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The tricky calculus of second boosters in mostly breakthrough-infected Korea

Vaccinations in time of omicron BA.X

Aug. 3, 2022 - 18:22 By Kim Arin
President Yoon Suk-yeol receives his second booster vaccination on July 13 at a public health clinic in Jung-gu, central Seoul. (Yonhap)

This spring, South Korea saw one of the highest case rates of the original COVID-19 variant omicron BA.1 and its “sibling” BA.2 in the world. Now the country is distributing a second round of boosters to fight the most recently dominant BA.5, another omicron subvariant.

The initial omicron surge that lasted from late January through April led to about 16 million cases here, peaking at a one-day high of 621,147 cases on March 17, according to the Korea Disease Control and Prevention Agency’s statistics.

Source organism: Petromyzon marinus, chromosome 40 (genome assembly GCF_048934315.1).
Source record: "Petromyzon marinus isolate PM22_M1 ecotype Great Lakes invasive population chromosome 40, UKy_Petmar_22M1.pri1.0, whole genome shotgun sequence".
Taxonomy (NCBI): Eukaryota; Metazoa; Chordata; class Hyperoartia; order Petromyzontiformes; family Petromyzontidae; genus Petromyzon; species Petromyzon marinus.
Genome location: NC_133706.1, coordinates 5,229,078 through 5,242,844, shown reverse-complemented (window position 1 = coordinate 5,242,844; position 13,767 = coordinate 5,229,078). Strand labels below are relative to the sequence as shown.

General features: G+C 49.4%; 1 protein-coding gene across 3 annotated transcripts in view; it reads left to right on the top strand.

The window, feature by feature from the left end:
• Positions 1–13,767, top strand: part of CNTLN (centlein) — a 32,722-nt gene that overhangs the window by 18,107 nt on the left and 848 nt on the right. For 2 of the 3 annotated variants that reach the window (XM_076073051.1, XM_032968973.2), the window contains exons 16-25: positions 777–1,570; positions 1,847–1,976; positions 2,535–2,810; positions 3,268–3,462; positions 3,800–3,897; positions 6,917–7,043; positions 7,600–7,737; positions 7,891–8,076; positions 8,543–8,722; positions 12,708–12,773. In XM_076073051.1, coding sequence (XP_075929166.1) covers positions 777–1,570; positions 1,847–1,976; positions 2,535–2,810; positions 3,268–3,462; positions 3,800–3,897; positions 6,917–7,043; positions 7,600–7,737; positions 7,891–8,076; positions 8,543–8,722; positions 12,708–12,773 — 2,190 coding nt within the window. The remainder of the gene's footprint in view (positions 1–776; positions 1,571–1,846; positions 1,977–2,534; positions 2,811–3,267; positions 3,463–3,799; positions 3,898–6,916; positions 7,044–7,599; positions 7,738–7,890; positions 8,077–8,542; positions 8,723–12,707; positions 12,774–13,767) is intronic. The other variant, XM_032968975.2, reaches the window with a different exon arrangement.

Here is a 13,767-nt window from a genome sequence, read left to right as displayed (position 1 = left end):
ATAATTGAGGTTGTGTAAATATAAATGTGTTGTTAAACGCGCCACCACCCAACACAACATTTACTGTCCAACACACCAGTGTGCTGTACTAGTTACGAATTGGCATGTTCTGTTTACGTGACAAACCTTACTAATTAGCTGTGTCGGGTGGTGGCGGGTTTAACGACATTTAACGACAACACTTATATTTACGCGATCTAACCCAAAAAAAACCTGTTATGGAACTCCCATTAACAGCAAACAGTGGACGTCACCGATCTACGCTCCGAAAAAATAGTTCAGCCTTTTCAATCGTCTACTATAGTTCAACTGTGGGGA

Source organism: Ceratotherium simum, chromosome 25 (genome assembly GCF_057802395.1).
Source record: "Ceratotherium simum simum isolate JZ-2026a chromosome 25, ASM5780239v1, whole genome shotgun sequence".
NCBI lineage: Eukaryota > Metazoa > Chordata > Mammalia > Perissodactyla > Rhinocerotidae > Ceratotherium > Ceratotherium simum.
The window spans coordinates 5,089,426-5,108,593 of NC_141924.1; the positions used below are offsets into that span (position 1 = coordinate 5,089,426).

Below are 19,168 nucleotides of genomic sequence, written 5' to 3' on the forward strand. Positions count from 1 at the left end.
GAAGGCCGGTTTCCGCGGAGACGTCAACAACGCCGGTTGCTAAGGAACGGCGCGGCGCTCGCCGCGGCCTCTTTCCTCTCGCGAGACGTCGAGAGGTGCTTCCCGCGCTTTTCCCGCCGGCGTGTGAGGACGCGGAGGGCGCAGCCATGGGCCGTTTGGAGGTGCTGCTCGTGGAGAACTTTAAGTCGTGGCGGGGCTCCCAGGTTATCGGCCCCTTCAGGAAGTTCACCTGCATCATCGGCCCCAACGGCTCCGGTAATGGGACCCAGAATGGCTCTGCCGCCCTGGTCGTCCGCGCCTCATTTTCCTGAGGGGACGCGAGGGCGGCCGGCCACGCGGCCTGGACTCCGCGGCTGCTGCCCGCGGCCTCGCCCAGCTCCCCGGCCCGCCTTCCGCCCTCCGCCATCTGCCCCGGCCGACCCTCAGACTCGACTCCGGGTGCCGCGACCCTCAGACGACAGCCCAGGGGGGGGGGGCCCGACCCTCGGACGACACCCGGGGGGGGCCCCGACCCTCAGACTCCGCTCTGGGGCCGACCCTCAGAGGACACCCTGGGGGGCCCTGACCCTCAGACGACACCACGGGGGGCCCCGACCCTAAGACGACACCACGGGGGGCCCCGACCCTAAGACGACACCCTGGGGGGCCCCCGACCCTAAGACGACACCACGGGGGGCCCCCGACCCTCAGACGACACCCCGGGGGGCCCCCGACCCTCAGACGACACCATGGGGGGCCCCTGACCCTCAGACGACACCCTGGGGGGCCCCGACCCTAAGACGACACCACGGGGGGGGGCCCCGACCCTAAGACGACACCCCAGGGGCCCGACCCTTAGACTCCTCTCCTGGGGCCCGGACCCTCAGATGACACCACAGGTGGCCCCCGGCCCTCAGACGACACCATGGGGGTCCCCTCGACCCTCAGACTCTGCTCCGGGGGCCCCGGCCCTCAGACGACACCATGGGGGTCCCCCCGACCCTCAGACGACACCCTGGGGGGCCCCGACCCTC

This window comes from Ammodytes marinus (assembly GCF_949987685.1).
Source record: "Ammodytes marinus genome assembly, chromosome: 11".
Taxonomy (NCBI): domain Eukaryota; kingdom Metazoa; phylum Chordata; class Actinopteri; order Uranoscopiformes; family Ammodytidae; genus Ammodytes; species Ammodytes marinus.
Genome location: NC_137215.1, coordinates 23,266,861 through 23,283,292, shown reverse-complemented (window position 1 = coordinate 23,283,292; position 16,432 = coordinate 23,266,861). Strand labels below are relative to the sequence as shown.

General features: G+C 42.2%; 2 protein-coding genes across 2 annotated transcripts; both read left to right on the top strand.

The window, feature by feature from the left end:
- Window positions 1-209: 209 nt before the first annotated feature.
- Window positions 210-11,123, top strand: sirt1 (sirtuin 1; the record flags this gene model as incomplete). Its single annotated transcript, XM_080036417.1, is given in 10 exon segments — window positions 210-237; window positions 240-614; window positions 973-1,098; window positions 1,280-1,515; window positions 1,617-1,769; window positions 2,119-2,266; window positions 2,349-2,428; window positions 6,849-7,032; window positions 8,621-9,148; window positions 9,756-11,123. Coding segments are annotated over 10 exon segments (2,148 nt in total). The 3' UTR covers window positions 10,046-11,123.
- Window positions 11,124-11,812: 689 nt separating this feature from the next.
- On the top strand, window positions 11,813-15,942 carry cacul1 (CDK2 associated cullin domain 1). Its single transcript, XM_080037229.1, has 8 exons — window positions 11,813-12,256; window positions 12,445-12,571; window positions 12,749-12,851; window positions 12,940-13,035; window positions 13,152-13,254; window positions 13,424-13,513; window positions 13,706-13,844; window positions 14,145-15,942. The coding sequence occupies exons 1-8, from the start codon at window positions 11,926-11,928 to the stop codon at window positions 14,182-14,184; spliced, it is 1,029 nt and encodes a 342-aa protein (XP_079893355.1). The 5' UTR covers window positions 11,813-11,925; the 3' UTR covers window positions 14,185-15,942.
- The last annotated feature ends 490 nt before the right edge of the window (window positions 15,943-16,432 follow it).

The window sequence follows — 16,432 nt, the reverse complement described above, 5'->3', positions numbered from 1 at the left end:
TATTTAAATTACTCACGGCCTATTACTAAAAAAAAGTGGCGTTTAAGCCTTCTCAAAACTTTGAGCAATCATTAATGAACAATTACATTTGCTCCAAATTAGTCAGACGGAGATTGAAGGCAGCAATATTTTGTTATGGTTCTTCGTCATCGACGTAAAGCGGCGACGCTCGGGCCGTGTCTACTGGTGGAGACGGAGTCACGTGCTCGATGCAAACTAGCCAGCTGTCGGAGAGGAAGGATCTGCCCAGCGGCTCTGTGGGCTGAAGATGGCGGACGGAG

At the time, only about 3 percent of people in their 60s and above remained unvaccinated, with most cases being “breakthrough infections,” meaning infection after full vaccination.

At the height of the BA.1-BA.2 wave from Feb. 27 to March 26, 7,179,059 people aged 12 and older -- the cutoff age for vaccination eligibility then -- were confirmed with an infection. Some 60 percent of them had been vaccinated with a third dose and 32 percent had completed their primary vaccine series.

The widespread presence of relatively recent omicron breakthrough infections in the population raises the question of whether a fourth dose of a vaccine based on the original Wuhan strain is justified, and if so, for whom.